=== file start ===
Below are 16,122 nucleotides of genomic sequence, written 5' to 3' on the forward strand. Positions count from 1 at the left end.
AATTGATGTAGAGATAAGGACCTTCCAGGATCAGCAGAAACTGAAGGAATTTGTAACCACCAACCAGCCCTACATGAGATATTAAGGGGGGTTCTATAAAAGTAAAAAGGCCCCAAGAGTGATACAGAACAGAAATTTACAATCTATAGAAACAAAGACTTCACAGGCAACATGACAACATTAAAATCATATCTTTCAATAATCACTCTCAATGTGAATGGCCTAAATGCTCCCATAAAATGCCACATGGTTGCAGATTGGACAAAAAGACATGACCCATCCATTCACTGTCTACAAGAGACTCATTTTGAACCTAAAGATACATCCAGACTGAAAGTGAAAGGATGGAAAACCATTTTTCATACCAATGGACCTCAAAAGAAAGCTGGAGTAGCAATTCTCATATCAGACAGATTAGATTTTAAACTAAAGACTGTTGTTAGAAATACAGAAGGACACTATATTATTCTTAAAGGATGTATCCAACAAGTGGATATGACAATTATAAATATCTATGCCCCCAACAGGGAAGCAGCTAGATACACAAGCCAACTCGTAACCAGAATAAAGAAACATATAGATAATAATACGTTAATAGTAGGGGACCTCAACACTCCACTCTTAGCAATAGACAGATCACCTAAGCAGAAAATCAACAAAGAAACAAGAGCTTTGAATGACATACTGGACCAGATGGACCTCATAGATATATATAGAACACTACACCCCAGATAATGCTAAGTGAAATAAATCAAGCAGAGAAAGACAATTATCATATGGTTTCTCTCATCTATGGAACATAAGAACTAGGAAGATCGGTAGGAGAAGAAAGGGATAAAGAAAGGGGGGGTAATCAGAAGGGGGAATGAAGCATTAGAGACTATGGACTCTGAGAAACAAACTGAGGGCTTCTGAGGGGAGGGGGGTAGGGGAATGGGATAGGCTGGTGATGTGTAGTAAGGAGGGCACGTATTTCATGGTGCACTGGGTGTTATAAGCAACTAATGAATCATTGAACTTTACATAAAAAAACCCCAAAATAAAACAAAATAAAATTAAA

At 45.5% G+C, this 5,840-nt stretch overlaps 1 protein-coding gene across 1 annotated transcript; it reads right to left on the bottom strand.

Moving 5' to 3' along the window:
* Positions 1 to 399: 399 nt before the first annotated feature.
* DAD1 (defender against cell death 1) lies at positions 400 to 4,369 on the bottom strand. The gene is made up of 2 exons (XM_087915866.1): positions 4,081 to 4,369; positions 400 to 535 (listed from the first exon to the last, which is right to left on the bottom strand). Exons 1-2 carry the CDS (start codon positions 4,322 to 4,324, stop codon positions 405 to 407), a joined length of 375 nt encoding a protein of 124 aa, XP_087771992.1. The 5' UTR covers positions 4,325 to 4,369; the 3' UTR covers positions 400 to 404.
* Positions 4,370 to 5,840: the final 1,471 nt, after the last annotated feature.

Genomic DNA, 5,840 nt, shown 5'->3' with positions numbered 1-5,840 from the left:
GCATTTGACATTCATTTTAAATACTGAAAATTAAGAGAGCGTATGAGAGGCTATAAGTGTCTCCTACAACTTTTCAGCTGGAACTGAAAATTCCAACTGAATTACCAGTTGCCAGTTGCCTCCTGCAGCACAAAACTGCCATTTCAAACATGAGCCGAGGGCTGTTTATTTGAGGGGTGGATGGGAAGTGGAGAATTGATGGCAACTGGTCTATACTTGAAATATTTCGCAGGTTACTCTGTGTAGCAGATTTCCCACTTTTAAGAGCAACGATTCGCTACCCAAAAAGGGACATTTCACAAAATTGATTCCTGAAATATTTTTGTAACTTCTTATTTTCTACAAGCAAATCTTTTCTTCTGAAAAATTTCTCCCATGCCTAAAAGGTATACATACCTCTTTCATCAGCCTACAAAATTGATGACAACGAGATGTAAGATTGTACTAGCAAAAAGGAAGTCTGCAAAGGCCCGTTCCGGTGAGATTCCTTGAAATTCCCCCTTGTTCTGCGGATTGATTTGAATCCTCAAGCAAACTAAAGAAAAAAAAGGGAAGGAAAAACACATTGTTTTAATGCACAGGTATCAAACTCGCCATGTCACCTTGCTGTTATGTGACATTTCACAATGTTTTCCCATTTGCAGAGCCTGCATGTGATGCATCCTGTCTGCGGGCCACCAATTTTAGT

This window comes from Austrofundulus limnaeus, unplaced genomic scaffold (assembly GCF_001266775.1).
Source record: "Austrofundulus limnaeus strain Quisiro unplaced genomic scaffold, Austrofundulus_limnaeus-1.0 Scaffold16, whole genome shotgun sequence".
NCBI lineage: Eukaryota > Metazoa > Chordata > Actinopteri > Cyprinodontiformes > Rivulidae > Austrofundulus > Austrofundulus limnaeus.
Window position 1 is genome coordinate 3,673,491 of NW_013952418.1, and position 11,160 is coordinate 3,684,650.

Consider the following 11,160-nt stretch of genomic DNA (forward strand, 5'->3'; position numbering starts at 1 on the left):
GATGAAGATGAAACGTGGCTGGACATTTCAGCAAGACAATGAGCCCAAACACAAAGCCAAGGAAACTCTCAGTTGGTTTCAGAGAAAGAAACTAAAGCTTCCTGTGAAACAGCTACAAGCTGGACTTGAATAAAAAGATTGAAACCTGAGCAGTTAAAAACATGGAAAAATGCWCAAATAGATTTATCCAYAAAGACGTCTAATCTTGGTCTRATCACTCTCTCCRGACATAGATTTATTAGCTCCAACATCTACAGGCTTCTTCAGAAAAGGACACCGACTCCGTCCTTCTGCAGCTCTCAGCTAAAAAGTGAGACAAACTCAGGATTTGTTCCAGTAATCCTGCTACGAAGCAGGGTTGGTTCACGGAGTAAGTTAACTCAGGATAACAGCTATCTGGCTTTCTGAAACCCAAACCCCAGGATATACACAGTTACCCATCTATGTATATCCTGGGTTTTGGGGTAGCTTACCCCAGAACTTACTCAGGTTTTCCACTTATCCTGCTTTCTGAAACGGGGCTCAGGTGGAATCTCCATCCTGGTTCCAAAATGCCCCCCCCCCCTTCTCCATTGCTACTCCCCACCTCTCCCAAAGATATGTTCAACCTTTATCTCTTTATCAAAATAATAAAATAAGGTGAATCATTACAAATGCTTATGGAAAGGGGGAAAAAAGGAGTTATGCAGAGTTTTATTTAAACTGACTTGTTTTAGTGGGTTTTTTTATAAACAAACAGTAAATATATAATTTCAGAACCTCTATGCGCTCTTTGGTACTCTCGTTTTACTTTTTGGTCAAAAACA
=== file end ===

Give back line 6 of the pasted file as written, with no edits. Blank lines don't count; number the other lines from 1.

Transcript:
* DAD1 (defender against cell death 1) lies at positions 400 to 4,369 on the bottom strand. The gene is made up of 2 exons (XM_087915866.1): positions 4,081 to 4,369; positions 400 to 535 (listed from the first exon to the last, which is right to left on the bottom strand). Exons 1-2 carry the CDS (start codon positions 4,322 to 4,324, stop codon positions 405 to 407), a joined length of 375 nt encoding a protein of 124 aa, XP_087771992.1. The 5' UTR covers positions 4,325 to 4,369; the 3' UTR covers positions 400 to 404.